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Residents rally to save Indy Kids Club

July 23, 2012

Citizens in Independence met earlier this week to brainstorm fundraising ideas to save the local Kids Club, where youngsters have an opportunity to play, do homework and socialize in a safe, supervised environment while their parents are at work. Photo courtesy Healthy Communities

Citizens in Independence are rallying to save what they’re calling one of the best – and only – summer youth programs in their community.
On Tuesday evening at the Kids Club in Independence, a dozen local, concerned parents and community members met with Healthy Communities Board President Jaque Hickman and Vice President Lis Mazzu to discuss fundraising efforts to keep the club, which is located on the campus of the Owen Valley School, open for local youth.
The Kids Club offers afterschool homework assistance, supervised play and healthy snacks for local, school-aged youth.
Despite support of the program by the Owens Valley Unified School District Board of Trustees, recent cutbacks and the uncertainty of future funding from the state to schools forced the board to discontinue its annual funding for the Kids Club.
While the yearly funding was cut, the board granted a one-time payment of $4,500 to the Kids Club to keep it open for the summer, giving parents and grandparents more time to put together fundraising efforts to keep it open year-round.
“With concerns over the possibility of yet further reductions in the number of days schools will operate and other cutbacks, parents are increasingly more concerned about what to do with their children while they are at work and their children are not in school,” explained Healthy Communities Director Charles James. “Many of the youth attending the Kids Club are from single-parent homes, while others have both parents working but no one at home after the school day is over or during school holiday breaks.”
It has been the mission of the Healthy Communities of Southern Inyo County program at the Kids Club to provide a safe, supervised setting for local youth. Activities include table games such as ping pong, air hockey and foosball, along with board and electronic games, arts and crafts and sports equipment to play outside. The Kids Club costs are $15,000 to $18,000 a year depending on the number of activities and programs offered, including food and maintenance supplies.
As explained by Healthy Communities, which operates the youth center, there was increased concern over its own budget as expenses, which have been well over and above the funding provided by the school district in the past, adversely affect its other programs in Independence and Lone Pine.
“It is no secret that funding for our youth, whether for education or other youth activities, is being severely impacted by budget cuts and a sluggish economy. Healthy Communities’funding, along with many other organizations, has been greatly impacted as well,” said Hickman. She went on to ask those at the meeting for their ideas and ask for volunteers to provide specific assistance to get the ball rolling.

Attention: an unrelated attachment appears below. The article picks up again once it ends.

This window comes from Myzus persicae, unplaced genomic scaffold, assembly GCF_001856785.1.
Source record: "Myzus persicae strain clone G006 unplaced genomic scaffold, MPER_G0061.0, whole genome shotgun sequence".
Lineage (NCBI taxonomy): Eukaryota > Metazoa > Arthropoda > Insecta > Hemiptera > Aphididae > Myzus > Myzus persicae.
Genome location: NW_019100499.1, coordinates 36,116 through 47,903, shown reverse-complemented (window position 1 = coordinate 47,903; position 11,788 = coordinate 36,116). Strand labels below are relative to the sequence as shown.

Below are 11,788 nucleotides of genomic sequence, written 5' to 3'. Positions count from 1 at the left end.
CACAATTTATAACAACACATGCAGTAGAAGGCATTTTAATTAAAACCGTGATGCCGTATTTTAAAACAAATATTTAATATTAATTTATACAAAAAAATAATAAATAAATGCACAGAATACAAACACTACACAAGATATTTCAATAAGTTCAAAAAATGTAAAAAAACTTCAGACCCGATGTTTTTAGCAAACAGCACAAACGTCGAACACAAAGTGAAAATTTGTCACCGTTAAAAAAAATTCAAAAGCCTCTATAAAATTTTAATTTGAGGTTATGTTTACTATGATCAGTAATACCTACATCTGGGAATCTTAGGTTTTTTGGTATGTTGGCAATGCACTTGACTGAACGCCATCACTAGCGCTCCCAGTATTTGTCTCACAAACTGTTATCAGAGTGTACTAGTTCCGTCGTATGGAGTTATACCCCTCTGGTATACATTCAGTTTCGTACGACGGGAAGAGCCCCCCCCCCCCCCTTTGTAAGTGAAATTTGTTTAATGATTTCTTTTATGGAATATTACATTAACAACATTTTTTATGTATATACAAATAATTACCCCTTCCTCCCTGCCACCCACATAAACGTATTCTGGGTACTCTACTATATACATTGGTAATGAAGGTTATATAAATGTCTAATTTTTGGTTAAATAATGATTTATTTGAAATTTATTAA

Most of the discussion centered on Friends of the Kids Club sponsoring a gun raffle, which generally brings in substantial funds and can be done quickly. Some concern was expressed that a gun raffle to support youth might be viewed by some as inappropriate, but the general consensus was that, in a rural area such as Inyo County, there is strong support for gun rights and a tradition of hunting as a perfectly valid sport. It was felt that, with the naval base in Ridgecrest, local law enforcement agencies and hunting and target shooting enthusiasts in Inyo County and adjacent counties, it is almost a certainty that a gun raffle would do well.
Specific concerns addressed were venues to be used in selling the tickets, the level of involvement and commitment of the community in Independence, and other strategies proposed to fund the Kids Club fundraising effort besides the raffle.
As Hickman noted, “Healthy Communities has served Southern Inyo County for more than 12 years, providing activities for youth and families, but we cannot fix all the problems faced by our communities by ourselves – we need the communities to step up and solve their own problems, but know that we are here to help them.”
Carma Roper, whose daughter Naiya often attends the Kids Club, said, “The Kids Club is one of the best … and only programs we have here in Independence. It is open to local youth as well as those that visit Independence. It is a safe place to send your child when you or someone you trust cannot always be with them. Our community needs this program and we need to support it.”
For further information on Healthy Communities or for ways to help with its efforts to provide youth programs such as the Kids Club, call (760) 876-1011 or visit its website at www.HCSIC.org.

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